WHAT TO LOOK FOR: It's a foregone conclusion that the results, due out Wednesday after the stock market closes, are going to be worse than they were at the same time last year. Hewlett-Packard Co. telegraphed that news in February with its forecast for its fiscal second quarter.
The only question is whether the regression will be more severe than investors are anticipating. That would be bad news for HP's stock, which remains below its levels during the Great Recession despite an uptick since the shares sank to 10-year low last November.
As has been the case for the past two years, the company's PC division looms as the biggest concern. Like other PC makers, HP has been stung by a growing preference for smartphones and tablets instead of laptop and desktop machines. No company has been as hard hit as HP, the world's largest PC maker.
The waning demand for PCs is the main reason that HP's revenue has fallen from the previous year in six consecutive quarters.
All signs point to that unwelcome streak extending with this report, which covers the three months ending in April.
Although its measurements don't precisely align with HP's fiscal quarter, the research firm International Data Corp. said HP was having a tough time selling PCs to start the year. HP's PC shipments plunged 24 percent during the first three months of the year, according to IDC. That was worse than the erosion in the overall PC market, which dropped 14 percent from last year.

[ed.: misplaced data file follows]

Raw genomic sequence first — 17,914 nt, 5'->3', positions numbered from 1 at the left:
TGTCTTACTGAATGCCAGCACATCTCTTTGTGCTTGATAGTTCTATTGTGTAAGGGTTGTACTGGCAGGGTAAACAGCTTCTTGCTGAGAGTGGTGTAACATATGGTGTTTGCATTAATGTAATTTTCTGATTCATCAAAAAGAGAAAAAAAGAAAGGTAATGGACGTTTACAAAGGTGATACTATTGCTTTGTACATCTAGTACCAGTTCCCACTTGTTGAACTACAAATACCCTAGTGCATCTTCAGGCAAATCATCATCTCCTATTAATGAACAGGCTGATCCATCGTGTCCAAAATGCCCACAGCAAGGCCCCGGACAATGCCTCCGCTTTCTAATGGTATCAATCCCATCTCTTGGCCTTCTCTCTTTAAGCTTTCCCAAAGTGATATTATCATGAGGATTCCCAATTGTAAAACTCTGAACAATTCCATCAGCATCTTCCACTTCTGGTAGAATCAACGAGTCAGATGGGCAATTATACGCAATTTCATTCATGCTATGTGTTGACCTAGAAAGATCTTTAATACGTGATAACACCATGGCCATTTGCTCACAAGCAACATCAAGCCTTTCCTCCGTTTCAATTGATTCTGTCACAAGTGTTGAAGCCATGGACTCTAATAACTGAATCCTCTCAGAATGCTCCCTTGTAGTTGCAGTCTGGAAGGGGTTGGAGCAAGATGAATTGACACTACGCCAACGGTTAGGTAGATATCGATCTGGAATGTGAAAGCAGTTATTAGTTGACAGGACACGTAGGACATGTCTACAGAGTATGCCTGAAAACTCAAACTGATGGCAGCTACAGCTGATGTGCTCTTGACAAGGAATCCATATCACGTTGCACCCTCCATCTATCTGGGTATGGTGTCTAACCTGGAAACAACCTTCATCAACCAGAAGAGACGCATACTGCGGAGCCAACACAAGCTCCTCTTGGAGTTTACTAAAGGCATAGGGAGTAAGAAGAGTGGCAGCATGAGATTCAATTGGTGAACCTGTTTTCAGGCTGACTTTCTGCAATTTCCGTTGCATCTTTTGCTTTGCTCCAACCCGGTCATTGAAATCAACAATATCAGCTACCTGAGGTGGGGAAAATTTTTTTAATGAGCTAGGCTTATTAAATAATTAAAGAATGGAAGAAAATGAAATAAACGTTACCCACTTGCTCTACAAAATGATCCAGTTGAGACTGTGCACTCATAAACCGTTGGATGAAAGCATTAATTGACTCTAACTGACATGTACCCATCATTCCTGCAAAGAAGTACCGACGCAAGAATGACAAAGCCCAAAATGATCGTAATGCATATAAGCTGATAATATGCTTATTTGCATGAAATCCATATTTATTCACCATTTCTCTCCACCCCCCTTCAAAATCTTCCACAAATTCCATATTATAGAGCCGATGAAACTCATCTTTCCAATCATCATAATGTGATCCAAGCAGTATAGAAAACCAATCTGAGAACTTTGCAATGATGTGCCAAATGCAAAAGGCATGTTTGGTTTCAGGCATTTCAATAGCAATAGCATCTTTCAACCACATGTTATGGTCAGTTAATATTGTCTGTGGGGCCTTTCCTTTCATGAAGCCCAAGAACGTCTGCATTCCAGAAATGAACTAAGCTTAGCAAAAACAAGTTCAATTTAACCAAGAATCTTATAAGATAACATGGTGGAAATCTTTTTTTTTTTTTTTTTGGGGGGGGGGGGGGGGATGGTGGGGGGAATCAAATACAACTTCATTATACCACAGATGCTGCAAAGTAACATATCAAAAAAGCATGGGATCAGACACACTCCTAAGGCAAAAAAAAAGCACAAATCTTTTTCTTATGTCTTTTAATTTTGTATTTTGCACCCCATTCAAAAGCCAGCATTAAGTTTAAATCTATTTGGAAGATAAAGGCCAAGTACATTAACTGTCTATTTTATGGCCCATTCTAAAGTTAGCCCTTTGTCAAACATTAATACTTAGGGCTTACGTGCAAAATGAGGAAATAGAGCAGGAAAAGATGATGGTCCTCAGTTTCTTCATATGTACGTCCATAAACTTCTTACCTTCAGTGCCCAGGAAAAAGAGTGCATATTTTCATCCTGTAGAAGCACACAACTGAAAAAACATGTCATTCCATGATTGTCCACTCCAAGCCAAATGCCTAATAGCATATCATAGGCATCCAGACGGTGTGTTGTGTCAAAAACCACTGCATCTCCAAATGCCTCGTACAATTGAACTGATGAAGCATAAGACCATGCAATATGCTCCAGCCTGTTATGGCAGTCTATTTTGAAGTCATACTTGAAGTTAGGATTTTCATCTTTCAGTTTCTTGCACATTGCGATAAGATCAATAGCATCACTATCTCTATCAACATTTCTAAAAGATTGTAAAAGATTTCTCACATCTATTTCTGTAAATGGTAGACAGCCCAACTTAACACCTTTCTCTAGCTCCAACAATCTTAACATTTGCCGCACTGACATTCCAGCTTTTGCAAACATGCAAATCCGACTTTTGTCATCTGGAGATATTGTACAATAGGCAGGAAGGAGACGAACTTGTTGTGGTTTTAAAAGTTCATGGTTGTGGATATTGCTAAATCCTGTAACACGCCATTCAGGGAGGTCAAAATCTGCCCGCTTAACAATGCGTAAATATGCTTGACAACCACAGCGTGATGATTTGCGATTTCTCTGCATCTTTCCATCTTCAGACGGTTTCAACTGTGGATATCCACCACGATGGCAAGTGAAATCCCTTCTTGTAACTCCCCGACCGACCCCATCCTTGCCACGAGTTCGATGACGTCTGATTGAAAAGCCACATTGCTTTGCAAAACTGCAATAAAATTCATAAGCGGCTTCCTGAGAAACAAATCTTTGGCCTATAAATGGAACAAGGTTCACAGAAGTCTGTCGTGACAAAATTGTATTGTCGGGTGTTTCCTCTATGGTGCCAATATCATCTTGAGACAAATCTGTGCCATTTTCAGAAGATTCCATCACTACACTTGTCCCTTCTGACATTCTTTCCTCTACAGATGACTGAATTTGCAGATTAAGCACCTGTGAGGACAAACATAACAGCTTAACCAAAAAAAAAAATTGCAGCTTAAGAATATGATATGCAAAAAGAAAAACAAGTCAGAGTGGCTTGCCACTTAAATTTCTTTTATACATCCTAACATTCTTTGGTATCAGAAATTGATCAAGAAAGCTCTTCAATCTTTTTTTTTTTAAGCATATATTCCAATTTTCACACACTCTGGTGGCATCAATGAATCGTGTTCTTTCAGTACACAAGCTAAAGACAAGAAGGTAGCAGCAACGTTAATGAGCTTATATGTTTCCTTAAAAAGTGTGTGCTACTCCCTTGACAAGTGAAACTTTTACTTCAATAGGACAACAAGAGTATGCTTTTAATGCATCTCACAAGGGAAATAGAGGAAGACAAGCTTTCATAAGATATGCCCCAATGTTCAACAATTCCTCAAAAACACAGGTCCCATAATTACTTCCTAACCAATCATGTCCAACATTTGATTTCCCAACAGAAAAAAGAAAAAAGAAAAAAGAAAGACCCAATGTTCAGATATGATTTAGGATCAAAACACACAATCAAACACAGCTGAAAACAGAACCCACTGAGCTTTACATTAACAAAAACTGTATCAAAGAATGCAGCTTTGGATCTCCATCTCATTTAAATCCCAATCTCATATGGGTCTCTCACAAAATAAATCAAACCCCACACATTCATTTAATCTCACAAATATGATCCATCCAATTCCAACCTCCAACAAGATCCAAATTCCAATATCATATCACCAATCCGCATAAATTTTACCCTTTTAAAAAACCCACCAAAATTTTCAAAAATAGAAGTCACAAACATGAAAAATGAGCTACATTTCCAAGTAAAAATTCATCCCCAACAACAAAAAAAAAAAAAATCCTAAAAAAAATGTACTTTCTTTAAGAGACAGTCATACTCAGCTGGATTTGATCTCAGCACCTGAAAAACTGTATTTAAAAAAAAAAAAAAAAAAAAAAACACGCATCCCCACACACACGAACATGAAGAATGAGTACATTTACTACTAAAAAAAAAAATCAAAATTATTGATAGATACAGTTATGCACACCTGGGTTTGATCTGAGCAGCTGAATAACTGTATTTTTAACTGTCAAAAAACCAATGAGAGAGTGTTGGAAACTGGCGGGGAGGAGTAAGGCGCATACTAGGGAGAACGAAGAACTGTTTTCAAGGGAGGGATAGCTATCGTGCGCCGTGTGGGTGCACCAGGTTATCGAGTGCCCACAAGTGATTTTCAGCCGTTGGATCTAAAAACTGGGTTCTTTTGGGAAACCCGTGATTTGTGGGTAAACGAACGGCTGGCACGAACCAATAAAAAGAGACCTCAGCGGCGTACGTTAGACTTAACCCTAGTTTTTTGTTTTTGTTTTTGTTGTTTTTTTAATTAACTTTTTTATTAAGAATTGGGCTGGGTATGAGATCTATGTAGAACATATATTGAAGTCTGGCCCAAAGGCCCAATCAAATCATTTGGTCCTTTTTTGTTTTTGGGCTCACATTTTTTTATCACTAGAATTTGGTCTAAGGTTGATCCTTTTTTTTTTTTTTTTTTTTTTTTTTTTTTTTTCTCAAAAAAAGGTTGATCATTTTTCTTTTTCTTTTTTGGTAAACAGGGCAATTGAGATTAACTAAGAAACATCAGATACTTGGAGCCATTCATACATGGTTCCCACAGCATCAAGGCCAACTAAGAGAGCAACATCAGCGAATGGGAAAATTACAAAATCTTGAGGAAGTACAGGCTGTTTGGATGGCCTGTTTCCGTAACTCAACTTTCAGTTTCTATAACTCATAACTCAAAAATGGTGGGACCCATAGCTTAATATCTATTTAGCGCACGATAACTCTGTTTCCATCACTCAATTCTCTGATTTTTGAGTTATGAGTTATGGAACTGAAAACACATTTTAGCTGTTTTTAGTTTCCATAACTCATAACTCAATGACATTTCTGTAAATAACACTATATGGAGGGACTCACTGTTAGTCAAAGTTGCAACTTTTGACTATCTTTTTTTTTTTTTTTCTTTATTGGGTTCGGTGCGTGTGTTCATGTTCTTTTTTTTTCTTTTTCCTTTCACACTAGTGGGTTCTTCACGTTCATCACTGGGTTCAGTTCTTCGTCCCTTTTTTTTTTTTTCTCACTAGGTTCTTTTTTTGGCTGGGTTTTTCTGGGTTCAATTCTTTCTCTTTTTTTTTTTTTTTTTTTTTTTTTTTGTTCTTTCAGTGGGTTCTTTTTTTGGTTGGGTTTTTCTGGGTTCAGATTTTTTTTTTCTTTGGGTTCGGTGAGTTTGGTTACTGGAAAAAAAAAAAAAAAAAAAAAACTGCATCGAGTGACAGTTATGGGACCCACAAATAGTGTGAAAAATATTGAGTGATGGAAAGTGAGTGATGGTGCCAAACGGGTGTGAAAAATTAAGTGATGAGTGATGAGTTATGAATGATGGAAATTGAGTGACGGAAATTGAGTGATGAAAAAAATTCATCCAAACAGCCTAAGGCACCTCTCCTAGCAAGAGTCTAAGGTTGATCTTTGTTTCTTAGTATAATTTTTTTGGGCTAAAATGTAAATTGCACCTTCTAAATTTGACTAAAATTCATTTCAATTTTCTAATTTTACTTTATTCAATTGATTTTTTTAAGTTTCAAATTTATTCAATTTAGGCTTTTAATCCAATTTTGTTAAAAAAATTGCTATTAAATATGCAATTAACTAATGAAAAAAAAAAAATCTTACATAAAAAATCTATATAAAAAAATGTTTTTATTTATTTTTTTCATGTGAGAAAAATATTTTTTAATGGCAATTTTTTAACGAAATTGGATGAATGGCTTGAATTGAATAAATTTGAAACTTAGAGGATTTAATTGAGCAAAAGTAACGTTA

HP probably had to reduce its prices to spur PC sales. That's what one of its biggest rivals, Dell Inc., did in its latest quarter, to the detriment of its profit margins. Dell announced a 79 percent decrease in its quarterly earnings last week.
Whitman thinks HP can bounce back by building more PCs with touch-control screens, selling more tablets and expanding its product lines in business software, data analysis and storage and technology consulting.
HP's PC headaches have been compounded by several high-priced acquisitions that have gone bad quickly. The purchases of technology consultant Electronic Data Systems, business software maker Autonomy and device maker Palm have performed so poorly that HP has written off most of their value, lumping the company with losses totaling $15.3 billion in two quarters alone last year.
The shareholder outrage over those soured deals led to the recent resignation of HP Chairman Ray Lane, who remains on the company's board of directors. Another director, Ralph Whitworth, is serving as HP's interim chairman until a replacement is found.
WHY IT MATTERS: HP is a Silicon Valley pioneer and one of the tech industry's largest employers with about 330,000 workers. The company, which is based in Palo Alto, Calif., is still jettisoning employees as part of a cost-cutting plan that began last year when HP had about 350,000 employees. Whitman is aiming to get the payroll down to around 320,000 workers by October 2014, but the cuts could run even deeper if HP can't revive its revenue growth.
WHAT'S EXPECTED: After subtracting certain accounting charges, analysts polled by FactSet predict the company will earn 81 cents per share on revenue of $28.1 billion.
LAST YEAR'S QUARTER: HP earned $1.6 billion, or 80 cents per share, on revenue of $30.7 billion. If not for certain accounting charges, HP would have earned 98 cents share last year.